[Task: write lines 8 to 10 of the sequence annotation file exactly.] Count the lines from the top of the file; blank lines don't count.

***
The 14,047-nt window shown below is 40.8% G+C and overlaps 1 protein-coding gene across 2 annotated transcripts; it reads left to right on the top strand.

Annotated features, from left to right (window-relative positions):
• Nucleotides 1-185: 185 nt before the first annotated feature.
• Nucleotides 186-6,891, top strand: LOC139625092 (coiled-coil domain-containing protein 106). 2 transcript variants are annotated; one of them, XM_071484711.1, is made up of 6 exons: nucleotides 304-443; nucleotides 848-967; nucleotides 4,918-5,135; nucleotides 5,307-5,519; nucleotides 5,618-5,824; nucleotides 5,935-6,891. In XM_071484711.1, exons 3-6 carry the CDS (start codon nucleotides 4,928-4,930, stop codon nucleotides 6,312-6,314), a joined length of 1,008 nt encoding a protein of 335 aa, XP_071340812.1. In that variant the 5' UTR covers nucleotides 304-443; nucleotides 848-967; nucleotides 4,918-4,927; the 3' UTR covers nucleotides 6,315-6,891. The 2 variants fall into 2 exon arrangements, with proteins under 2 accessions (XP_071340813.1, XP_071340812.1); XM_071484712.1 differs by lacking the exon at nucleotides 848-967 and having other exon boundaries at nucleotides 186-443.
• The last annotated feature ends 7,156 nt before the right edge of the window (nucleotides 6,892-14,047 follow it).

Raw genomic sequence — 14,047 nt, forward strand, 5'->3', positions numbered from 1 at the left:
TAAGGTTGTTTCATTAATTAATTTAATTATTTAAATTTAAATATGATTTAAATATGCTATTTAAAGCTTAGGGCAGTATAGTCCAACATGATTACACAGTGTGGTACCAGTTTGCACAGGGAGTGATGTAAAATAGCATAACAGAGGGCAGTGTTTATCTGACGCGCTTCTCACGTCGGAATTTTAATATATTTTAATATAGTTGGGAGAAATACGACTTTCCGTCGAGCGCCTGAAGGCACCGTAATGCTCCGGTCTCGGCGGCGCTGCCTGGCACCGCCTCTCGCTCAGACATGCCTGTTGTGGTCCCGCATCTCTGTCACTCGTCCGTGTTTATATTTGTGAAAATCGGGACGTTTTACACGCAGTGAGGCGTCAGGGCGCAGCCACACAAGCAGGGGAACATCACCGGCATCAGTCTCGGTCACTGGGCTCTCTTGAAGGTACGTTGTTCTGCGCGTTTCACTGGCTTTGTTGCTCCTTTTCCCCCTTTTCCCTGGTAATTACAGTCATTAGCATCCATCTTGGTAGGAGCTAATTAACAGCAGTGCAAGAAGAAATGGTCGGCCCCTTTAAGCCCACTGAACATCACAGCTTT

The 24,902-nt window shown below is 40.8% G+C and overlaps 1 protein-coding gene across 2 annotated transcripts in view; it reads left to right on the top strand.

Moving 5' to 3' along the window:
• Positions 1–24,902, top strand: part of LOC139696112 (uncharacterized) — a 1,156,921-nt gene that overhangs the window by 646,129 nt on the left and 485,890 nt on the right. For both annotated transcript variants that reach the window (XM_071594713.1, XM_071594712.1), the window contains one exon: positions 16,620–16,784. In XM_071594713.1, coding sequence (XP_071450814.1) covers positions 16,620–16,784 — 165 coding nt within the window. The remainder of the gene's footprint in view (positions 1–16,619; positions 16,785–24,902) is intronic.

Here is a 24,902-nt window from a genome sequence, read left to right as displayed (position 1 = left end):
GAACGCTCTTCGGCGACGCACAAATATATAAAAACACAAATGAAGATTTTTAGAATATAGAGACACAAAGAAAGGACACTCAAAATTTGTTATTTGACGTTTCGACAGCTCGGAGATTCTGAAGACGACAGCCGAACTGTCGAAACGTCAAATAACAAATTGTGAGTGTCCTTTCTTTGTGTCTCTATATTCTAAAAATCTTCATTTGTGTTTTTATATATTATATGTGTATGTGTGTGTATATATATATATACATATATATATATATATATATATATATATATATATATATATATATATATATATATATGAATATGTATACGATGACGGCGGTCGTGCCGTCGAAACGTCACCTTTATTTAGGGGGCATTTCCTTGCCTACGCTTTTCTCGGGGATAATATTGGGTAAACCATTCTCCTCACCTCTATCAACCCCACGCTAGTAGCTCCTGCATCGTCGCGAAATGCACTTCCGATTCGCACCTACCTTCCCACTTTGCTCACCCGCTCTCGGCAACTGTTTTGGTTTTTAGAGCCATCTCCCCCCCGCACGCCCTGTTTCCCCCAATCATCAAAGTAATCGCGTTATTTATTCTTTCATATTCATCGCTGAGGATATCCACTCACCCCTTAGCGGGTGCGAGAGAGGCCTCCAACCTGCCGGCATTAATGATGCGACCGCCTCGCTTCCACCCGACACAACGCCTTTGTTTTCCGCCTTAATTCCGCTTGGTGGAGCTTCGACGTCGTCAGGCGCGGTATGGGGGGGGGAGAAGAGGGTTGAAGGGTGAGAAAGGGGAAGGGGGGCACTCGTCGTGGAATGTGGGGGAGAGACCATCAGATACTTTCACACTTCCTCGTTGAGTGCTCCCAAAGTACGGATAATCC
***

The 24,902-nt window shown below is 40.8% G+C and overlaps 1 protein-coding gene across 2 annotated transcripts in view; it reads left to right on the top strand.

Moving 5' to 3' along the window:
• Positions 1–24,902, top strand: part of LOC139696112 (uncharacterized) — a 1,156,921-nt gene that overhangs the window by 646,129 nt on the left and 485,890 nt on the right. For both annotated transcript variants that reach the window (XM_071594713.1, XM_071594712.1), the window contains one exon: positions 16,620–16,784. In XM_071594713.1, coding sequence (XP_071450814.1) covers positions 16,620–16,784 — 165 coding nt within the window. The remainder of the gene's footprint in view (positions 1–16,619; positions 16,785–24,902) is intronic.